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Florida Bill Revives Windshield Issue Left Out of AOB Reform

September 18, 2019

TALLAHASSEE, Fla. - A Florida lawmaker is taking aim at a target that escaped untouched out of the state’s assignment of benefits legislation that became law this summer — automobile glass repair insurance reform.

State Rep. Richard Stark has introduced a bill that would ban auto glass repair shops from offering consumers a rebate, gift, gift card, cash, coupon, or any other thing of value in exchange for making an insurance claim. The prohibition extends to offers made by third party who is compensated for solicitations.

The bill is designed to stem a tide of auto glass AOB lawsuits over the past 15 years or so, said Michael Carlson, president and chief executive officer of the Personal Insurance Federation of Florida.

David Altmaier, commissioner of Florida’s Office of Insurance Regulation, said he expects the upward trend of lawsuits will continue without the passage of legislation.

“We do expect those trends to continue, to increase,” he told a senate committee.

The American Property Casualty Insurance Association in April cited Florida Department of Financial Services information that in 2006, approximately 400 auto glass AOB lawsuits were filed against auto insurers. In 2016, that number rose to nearly 20,000 (Best’s News Service, April 12, 2019).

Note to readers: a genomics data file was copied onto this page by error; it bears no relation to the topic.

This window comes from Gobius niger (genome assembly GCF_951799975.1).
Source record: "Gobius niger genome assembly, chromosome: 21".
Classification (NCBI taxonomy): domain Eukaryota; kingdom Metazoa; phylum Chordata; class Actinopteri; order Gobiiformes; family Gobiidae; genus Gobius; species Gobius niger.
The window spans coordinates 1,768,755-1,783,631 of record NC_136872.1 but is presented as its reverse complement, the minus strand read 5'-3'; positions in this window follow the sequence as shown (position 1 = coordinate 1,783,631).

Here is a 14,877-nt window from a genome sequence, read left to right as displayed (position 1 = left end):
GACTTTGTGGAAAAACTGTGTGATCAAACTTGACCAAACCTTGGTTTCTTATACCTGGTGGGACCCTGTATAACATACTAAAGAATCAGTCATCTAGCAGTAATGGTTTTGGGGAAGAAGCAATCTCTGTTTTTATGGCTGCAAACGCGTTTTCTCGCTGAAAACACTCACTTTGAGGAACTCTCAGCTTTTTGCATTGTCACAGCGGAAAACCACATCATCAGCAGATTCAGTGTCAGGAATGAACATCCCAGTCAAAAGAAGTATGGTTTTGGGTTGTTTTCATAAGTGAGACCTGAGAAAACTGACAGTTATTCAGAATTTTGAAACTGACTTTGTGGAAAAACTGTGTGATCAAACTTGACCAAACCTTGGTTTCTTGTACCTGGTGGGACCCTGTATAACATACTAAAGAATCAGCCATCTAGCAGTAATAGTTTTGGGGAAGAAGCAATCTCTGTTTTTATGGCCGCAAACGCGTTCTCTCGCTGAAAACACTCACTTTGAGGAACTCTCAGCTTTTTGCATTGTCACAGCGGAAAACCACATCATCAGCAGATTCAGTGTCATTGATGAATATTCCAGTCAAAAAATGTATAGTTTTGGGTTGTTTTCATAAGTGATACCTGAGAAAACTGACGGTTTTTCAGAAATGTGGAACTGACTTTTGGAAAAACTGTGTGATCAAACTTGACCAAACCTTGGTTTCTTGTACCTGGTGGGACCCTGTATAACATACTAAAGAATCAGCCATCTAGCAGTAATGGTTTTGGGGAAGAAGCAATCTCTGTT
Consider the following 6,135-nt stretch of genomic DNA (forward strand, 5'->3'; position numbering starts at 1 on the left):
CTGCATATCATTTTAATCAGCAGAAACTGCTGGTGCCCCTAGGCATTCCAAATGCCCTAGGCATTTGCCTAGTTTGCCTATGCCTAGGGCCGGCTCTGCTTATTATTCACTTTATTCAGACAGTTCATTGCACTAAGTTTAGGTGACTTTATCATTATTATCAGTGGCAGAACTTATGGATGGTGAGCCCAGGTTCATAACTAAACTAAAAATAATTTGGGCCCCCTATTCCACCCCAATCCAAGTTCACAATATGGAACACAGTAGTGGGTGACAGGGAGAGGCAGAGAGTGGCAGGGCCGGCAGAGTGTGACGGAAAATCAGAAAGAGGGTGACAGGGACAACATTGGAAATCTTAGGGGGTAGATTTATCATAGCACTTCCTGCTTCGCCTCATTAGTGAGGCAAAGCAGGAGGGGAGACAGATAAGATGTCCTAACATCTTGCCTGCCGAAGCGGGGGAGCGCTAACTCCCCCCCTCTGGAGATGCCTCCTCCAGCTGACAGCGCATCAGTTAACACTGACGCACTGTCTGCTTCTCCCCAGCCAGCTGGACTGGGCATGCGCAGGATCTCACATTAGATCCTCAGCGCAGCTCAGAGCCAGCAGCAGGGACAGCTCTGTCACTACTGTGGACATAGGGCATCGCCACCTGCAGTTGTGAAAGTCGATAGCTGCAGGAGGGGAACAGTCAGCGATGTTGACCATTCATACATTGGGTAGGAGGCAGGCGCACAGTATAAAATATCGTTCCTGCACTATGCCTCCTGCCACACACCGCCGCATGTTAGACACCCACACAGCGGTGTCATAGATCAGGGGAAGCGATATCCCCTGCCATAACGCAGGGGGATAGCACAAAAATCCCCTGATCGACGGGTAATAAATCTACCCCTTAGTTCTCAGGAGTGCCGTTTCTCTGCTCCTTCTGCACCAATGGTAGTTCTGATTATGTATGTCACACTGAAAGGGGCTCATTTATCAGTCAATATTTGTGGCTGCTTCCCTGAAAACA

AOB issues continued to mount in the years before AOB reform was passed, according to studies done by the Florida Justice Reform Institute, which most recently reported AOB lawsuits increased 18% from 2017 to 2018.

In a 2017 study, the institute found that auto glass AOB lawsuits were the biggest driver by volume.

William Large, who authored the institute’s studies, said consumers should not be offered incentives to choose a windshield repairer.

“The customer’s sole incentive for making an insurance claim for motor vehicle glass replacement or repair should be because of a broken or damaged windshield,” he said. “Gifts, gift cards, or other things of value should never be used to incentivize an insurance claim.”

Attempts to get comment from the National Windshield Repair Division of the Auto Glass Safety Council were unsuccessful.

“The problem is not so much in the solicitation of the claims, where a driver assigns their benefits to a glass vendor for a gift card,” said Carlson. “We’ve seen a spike in litigation on auto glass claims, which really is symptomatic of a dispute over price in a marketplace where price is really well known.”

Carlson said the legislation probably will be the only way to stem the tide of lawsuits, because lawyers who had been filing AOB property lawsuits now are more constrained by the new law.

The top five writers of all private passenger auto insurance in Florida in 2018 were Berkshire Hathaway Insurance Group, with 25.23%; Progressive Insurance Group, with 18.33%, State Farm Group, with 14.74%; Allstate Insurance Group, with 9.28%; and USAA Group, with 7.07%, according to BestLink.

(By Timothy Darragh, associate editor, BestWeek: [email protected])